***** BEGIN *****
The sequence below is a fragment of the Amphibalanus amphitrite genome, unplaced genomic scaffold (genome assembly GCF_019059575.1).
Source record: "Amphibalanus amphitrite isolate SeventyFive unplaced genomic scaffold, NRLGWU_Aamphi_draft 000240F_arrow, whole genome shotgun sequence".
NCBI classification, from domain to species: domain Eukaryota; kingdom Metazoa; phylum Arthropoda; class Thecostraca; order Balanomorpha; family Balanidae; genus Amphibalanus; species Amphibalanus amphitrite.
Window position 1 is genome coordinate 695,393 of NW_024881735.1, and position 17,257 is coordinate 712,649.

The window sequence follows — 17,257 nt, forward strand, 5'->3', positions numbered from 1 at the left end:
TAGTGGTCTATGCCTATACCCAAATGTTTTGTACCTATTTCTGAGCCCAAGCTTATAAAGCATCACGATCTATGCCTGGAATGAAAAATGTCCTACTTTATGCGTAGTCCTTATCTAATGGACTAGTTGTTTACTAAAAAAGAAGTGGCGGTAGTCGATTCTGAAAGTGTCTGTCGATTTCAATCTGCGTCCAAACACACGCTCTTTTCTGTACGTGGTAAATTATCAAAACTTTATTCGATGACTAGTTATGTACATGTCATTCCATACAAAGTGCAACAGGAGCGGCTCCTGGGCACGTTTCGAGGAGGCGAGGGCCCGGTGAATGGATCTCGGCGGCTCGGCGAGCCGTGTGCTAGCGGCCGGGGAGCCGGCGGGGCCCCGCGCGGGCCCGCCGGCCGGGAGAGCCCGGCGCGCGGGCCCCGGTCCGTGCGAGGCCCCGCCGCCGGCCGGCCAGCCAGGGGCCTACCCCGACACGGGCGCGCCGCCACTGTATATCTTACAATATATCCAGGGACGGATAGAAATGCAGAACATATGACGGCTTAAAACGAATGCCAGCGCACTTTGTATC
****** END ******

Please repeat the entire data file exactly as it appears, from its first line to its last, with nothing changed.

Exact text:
The sequence below is a fragment of the Amphibalanus amphitrite genome, unplaced genomic scaffold (genome assembly GCF_019059575.1).
Source record: "Amphibalanus amphitrite isolate SeventyFive unplaced genomic scaffold, NRLGWU_Aamphi_draft 000240F_arrow, whole genome shotgun sequence".
NCBI classification, from domain to species: domain Eukaryota; kingdom Metazoa; phylum Arthropoda; class Thecostraca; order Balanomorpha; family Balanidae; genus Amphibalanus; species Amphibalanus amphitrite.
Window position 1 is genome coordinate 695,393 of NW_024881735.1, and position 17,257 is coordinate 712,649.

The window sequence follows — 17,257 nt, forward strand, 5'->3', positions numbered from 1 at the left end:
TAGTGGTCTATGCCTATACCCAAATGTTTTGTACCTATTTCTGAGCCCAAGCTTATAAAGCATCACGATCTATGCCTGGAATGAAAAATGTCCTACTTTATGCGTAGTCCTTATCTAATGGACTAGTTGTTTACTAAAAAAGAAGTGGCGGTAGTCGATTCTGAAAGTGTCTGTCGATTTCAATCTGCGTCCAAACACACGCTCTTTTCTGTACGTGGTAAATTATCAAAACTTTATTCGATGACTAGTTATGTACATGTCATTCCATACAAAGTGCAACAGGAGCGGCTCCTGGGCACGTTTCGAGGAGGCGAGGGCCCGGTGAATGGATCTCGGCGGCTCGGCGAGCCGTGTGCTAGCGGCCGGGGAGCCGGCGGGGCCCCGCGCGGGCCCGCCGGCCGGGAGAGCCCGGCGCGCGGGCCCCGGTCCGTGCGAGGCCCCGCCGCCGGCCGGCCAGCCAGGGGCCTACCCCGACACGGGCGCGCCGCCACTGTATATCTTACAATATATCCAGGGACGGATAGAAATGCAGAACATATGACGGCTTAAAACGAATGCCAGCGCACTTTGTATC